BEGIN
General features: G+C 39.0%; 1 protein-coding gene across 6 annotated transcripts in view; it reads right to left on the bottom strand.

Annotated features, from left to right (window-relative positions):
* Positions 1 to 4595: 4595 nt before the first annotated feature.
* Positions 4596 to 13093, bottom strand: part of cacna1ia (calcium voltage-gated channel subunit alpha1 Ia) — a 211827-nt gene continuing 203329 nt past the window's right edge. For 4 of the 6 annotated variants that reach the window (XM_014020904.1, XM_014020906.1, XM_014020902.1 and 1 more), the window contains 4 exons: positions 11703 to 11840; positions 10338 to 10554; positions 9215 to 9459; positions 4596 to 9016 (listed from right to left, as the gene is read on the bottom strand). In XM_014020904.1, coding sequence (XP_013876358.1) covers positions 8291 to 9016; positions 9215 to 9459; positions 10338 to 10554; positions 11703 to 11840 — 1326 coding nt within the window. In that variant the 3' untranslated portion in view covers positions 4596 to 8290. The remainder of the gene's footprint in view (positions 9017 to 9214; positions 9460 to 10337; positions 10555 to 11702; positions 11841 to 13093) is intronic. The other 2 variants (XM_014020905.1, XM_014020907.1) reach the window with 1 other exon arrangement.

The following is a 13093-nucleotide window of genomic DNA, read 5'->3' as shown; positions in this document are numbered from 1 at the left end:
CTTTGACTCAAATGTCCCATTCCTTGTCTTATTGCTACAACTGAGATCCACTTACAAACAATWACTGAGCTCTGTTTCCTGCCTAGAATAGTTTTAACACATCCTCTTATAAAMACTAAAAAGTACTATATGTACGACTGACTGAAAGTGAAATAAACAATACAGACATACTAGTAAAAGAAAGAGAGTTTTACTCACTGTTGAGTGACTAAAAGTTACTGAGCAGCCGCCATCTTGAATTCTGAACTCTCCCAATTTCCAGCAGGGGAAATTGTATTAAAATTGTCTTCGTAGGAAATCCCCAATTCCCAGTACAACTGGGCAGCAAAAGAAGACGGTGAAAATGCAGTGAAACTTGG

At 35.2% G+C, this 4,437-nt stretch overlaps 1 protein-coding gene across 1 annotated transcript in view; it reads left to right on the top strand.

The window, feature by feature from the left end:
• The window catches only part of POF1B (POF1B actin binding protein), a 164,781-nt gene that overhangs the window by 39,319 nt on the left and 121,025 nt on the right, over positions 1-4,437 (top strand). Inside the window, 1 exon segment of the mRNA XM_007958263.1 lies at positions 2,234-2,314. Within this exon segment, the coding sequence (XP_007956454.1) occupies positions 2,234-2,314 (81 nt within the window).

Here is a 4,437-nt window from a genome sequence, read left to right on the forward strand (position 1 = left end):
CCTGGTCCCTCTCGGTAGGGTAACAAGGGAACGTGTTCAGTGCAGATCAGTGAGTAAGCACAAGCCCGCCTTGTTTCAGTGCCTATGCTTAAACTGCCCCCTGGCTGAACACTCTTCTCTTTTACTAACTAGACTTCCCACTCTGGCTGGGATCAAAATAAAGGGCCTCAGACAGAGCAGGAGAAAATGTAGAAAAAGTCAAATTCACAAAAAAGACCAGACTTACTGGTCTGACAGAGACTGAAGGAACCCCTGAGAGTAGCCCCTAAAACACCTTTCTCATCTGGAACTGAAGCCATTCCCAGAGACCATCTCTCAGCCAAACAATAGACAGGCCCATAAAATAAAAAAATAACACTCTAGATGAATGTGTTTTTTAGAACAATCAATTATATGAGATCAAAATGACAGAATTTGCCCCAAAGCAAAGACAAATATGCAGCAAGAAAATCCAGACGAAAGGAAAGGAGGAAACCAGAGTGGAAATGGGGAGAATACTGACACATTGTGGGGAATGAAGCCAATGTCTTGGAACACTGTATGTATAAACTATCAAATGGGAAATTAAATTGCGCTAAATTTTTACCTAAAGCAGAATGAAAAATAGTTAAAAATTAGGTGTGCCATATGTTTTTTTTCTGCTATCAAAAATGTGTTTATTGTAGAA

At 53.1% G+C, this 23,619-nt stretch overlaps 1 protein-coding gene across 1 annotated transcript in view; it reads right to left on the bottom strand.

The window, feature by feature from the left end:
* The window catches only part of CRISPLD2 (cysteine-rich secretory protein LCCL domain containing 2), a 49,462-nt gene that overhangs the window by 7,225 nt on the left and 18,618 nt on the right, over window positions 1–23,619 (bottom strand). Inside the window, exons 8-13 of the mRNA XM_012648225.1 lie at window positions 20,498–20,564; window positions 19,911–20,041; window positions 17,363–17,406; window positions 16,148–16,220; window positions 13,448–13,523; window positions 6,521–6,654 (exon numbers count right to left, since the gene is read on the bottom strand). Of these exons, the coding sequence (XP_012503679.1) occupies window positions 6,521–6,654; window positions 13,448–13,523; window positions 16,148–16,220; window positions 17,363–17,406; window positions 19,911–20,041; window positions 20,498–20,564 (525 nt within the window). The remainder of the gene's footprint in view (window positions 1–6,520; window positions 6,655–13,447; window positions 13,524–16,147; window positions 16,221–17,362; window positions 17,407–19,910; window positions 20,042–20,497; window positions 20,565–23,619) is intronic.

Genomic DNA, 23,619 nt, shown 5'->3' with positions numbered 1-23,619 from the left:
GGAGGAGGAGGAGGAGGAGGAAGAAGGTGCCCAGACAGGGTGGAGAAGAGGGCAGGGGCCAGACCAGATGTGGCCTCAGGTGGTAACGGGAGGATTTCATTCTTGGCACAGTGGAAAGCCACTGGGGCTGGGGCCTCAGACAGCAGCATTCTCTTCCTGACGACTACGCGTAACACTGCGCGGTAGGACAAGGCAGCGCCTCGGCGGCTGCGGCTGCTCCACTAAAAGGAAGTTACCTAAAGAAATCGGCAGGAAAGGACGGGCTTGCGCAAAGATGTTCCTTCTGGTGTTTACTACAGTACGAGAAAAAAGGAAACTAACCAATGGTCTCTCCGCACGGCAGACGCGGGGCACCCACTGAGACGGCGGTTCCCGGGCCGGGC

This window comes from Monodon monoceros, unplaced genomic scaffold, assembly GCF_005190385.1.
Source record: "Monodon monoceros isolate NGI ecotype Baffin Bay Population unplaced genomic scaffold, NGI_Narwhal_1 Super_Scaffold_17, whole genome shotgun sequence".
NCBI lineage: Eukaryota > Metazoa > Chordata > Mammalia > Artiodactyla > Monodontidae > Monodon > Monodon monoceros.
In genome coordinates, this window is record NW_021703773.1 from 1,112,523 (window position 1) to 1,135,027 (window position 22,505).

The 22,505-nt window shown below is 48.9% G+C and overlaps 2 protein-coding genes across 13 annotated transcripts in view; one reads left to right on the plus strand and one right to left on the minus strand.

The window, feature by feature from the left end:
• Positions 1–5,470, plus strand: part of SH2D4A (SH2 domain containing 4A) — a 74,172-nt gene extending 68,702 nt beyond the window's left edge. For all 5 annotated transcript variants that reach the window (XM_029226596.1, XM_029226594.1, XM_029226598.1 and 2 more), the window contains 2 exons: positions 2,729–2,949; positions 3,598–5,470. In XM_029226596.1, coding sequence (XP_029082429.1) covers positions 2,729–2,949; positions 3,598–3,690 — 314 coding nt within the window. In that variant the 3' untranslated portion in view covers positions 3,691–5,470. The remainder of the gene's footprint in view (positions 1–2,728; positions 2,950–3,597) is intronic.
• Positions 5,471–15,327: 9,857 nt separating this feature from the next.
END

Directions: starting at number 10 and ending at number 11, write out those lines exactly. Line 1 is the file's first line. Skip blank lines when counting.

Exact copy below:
Here is a 4,437-nt window from a genome sequence, read left to right on the forward strand (position 1 = left end):
CCTGGTCCCTCTCGGTAGGGTAACAAGGGAACGTGTTCAGTGCAGATCAGTGAGTAAGCACAAGCCCGCCTTGTTTCAGTGCCTATGCTTAAACTGCCCCCTGGCTGAACACTCTTCTCTTTTACTAACTAGACTTCCCACTCTGGCTGGGATCAAAATAAAGGGCCTCAGACAGAGCAGGAGAAAATGTAGAAAAAGTCAAATTCACAAAAAAGACCAGACTTACTGGTCTGACAGAGACTGAAGGAACCCCTGAGAGTAGCCCCTAAAACACCTTTCTCATCTGGAACTGAAGCCATTCCCAGAGACCATCTCTCAGCCAAACAATAGACAGGCCCATAAAATAAAAAAATAACACTCTAGATGAATGTGTTTTTTAGAACAATCAATTATATGAGATCAAAATGACAGAATTTGCCCCAAAGCAAAGACAAATATGCAGCAAGAAAATCCAGACGAAAGGAAAGGAGGAAACCAGAGTGGAAATGGGGAGAATACTGACACATTGTGGGGAATGAAGCCAATGTCTTGGAACACTGTATGTATAAACTATCAAATGGGAAATTAAATTGCGCTAAATTTTTACCTAAAGCAGAATGAAAAATAGTTAAAAATTAGGTGTGCCATATGTTTTTTTTCTGCTATCAAAAATGTGTTTATTGTAGAA